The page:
OSLO - Reuters
Myanmar opposition leader Suu Kyi (C) stands beside Thorbjoern Jagland (L), chairman of the Norwegian Nobel Committee. REUTERS photo
Myanmar opposition leader Aung San Suu Kyi finally received her 1991 Nobel
Peace Prize in Oslo on June 16 after spending 15 years under house arrest, and said her country’s full transformation to democracy was still far off.
“What the Nobel
Peace Prize did was to draw me once again into the world of other human beings outside the isolated area in which I lived, to restore a sense of reality to me,” Suu Kyi said as the packed crowd, led by Norway’s King Harald and Queen Sonja, rose in a standing ovation at the ornate Oslo City Hall. “There still remain (political) prisoners in Burma.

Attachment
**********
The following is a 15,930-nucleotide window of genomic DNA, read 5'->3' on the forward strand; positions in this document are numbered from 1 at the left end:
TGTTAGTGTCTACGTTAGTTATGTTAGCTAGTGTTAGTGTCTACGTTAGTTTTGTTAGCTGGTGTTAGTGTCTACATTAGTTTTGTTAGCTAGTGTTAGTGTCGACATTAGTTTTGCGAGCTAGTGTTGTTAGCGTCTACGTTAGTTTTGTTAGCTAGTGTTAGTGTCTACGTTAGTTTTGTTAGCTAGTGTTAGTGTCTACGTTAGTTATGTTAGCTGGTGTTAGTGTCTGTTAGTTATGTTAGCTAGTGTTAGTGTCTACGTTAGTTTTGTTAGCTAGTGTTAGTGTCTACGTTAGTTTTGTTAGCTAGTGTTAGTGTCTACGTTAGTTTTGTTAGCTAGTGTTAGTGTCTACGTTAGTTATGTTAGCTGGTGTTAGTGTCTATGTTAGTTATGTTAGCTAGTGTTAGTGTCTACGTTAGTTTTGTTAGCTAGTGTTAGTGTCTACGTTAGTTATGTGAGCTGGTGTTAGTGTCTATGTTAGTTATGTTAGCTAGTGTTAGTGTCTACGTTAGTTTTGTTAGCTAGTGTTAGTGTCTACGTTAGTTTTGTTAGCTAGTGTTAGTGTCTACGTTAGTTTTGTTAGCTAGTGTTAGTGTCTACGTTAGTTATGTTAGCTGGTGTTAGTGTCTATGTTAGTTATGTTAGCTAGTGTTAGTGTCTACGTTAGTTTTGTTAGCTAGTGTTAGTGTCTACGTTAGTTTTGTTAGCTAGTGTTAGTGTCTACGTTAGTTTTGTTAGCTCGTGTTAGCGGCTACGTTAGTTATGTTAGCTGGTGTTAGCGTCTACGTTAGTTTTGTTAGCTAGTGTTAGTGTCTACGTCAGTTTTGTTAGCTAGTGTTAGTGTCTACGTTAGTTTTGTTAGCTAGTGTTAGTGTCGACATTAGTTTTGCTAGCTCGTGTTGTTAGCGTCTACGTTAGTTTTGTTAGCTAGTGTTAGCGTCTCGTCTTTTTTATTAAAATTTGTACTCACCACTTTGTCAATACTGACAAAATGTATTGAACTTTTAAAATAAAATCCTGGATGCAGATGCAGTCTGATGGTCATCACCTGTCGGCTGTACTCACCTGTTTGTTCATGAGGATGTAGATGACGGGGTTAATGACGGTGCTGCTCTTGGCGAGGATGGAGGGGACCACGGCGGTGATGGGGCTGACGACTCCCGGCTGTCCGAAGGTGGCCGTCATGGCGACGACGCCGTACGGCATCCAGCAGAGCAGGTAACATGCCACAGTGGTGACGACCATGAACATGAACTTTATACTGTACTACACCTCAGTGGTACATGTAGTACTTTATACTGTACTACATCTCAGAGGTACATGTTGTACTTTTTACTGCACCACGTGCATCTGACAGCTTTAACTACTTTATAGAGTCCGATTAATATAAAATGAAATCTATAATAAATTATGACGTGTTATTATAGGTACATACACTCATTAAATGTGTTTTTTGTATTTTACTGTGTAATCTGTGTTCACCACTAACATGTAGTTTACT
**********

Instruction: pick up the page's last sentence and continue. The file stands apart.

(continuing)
It is to be feared that because the best known detainees have been released, the remainder, the unknown ones, will be forgotten,” said Suu Kyi, on her first visit to Europe
in nearly a quarter of a century.
Suu Kyi will attend a family reunion in Britain on June 19, with reports that her children Alexander and Kim will attend. She refused to leave Myanmar when her husband was dying because she feared the junta would not let her return.